6344 P-L

From Wikipedia, the free encyclopedia
  (Redirected from 2007 RR9)
Jump to: navigation, search
6344 P-L
Discovery [1][2]
Discovered by PLS (uncredited)
Discovery site Palomar Obs.
Discovery date 1960
MPC designation 6344 P-L
2007 RR9
Apollo · NEO · PHA[1][2]
Orbital characteristics[1]
Epoch 13 January 2016 (JD 2457400.5)
Uncertainty parameter 0
Observation arc 47.36 yr (17,298 days)     
Aphelion 4.6744 AU
Perihelion 0.9327 AU
2.8036 AU
Eccentricity 0.6673
4.69 yr (1,715 days)
Inclination 4.7248°
Earth MOID 0.02823 AU
Physical characteristics
Dimensions 200–500 m (calculated)[3]

6344 P-L is an Apollo, near-Earth, potentially hazardous asteroid that was discovered in the year 1960 by astronomers and asteroid searchers Tom Gehrels, Ingrid van Houten-Groeneveld, and Cornelis Johannes van Houten during the Palomar–Leiden survey. However, since the body is still unnumbered, the discoverers have not yet been officially determined. Last seen in 1960, it was lost, but rediscovered in 2007 as 2007 RR9.[4] In other words, it was a lost asteroid from 1960 until it was recovered and recognized as the same object by Peter Jenniskens in 2007.[5]

It is either an asteroid or dormant comet nucleus, and it has a 4.7-year orbit around the Sun.[5] The orbit goes out as far as Jupiter's but then back in, passing as close as 0.07 AU to the Earth, making it a collision risk.[5]

The minor planet classifies as a potentially hazardous object with an Earth minimum orbit intersection distance of 0.02823 AU (4,220,000 km), equivalent to 11 lunar distances.[1] It has an estimated diameter of approximately 200–500 meters, based on an absolute magnitude of 20.4.[3] Although it was not outgassing at the time of its recovery, it is probably a dormant comet.[5]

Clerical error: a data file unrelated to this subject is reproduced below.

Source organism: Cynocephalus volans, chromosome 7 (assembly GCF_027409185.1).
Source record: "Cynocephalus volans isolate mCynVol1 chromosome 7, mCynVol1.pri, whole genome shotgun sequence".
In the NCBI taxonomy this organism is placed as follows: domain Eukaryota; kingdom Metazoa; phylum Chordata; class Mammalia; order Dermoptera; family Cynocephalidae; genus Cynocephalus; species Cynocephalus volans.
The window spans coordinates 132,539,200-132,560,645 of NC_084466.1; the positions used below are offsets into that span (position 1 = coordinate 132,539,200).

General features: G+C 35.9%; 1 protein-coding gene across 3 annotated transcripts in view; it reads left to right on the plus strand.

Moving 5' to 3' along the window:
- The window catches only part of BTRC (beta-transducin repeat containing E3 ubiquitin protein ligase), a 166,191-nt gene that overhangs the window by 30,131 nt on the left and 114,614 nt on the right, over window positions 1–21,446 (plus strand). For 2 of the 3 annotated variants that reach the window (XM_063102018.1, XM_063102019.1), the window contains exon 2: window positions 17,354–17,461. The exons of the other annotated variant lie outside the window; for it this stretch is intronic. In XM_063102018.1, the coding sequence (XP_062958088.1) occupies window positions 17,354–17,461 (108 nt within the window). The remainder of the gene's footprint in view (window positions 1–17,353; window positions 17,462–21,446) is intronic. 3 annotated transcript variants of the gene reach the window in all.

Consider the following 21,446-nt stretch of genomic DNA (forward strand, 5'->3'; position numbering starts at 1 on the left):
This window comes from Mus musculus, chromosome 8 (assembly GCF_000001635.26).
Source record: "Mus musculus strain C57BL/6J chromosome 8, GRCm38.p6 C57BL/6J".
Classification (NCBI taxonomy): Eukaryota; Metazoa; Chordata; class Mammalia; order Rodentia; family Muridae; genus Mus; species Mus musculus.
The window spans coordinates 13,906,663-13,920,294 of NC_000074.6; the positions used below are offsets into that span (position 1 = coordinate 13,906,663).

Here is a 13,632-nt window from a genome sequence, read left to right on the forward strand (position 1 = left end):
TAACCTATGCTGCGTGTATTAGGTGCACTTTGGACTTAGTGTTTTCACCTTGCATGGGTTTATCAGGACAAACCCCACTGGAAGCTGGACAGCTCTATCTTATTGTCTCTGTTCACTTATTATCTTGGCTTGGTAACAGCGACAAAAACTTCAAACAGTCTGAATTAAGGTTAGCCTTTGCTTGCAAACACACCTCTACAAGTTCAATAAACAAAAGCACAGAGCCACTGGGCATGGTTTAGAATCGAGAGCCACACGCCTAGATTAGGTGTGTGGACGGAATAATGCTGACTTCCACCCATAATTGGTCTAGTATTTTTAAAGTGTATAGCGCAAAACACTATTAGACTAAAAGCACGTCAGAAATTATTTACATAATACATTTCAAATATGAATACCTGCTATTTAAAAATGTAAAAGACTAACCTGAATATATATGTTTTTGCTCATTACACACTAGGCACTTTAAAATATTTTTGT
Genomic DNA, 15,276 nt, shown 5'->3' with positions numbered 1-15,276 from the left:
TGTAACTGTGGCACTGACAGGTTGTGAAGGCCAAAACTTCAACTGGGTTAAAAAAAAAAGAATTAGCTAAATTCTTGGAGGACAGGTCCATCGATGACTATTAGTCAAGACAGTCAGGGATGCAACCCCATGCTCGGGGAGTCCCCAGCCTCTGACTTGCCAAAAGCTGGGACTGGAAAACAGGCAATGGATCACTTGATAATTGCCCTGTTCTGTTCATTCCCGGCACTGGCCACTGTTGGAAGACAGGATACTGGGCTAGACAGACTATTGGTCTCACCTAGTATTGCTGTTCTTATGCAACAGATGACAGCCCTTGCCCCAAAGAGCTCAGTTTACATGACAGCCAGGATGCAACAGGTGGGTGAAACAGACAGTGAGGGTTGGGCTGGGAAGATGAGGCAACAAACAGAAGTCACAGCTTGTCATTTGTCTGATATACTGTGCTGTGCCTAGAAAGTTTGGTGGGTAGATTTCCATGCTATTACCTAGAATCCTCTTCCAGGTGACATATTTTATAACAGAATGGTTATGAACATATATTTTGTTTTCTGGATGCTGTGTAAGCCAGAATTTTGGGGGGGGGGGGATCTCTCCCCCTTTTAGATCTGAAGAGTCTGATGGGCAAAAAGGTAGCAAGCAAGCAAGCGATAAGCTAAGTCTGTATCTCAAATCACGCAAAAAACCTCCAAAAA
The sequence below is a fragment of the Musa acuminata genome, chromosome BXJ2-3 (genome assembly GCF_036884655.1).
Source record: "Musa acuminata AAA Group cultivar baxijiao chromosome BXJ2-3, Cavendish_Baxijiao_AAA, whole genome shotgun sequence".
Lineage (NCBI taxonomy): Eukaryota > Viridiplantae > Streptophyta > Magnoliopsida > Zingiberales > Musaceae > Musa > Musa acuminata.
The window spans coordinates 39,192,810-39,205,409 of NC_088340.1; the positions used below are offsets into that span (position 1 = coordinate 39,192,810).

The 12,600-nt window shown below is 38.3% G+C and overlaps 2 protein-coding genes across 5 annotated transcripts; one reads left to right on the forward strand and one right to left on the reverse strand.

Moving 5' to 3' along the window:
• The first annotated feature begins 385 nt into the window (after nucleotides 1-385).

The survey designation "P-L" stands for Palomar–Leiden, named after Palomar Observatory and Leiden Observatory, which collaborated on the fruitful Palomar–Leiden survey in the 1960s. Tom Gehrels used Palomar's 48-inch Samuel Oschin telescope and shipped the photographic plates to the van Houten's at Leiden Observatory, where astrometry was carried out. The trio are credited with more than 4600 minor planet discoveries.[6]


  1. ^ a b c d e "JPL Small-Body Database Browser: (6344 P-L)" (2008-02-03 last obs.). Jet Propulsion Laboratory. Retrieved 1 June 2016. 
  2. ^ a b "6344 P-L". Minor Planet Center. Retrieved 1 June 2016. 
  3. ^ a b "Absolute Magnitude (H)". NASA/JPL. Retrieved 1 June 2016. 
  4. ^ Mohit Joshi (10 May 2007). "Long-lost 'Potentially Hazardous Asteroid' re-located". TopNews. Retrieved 20 August 2016. 
  5. ^ a b c d "Long-Lost, Dangerous Asteroid Is Found Again". ScienceDaily. 15 October 2007. Retrieved 1 June 2016. 
  6. ^ "Minor Planet Discoverers". Minor Planet Center. 20 August 2016. Retrieved 20 August 2016. 

External links[edit]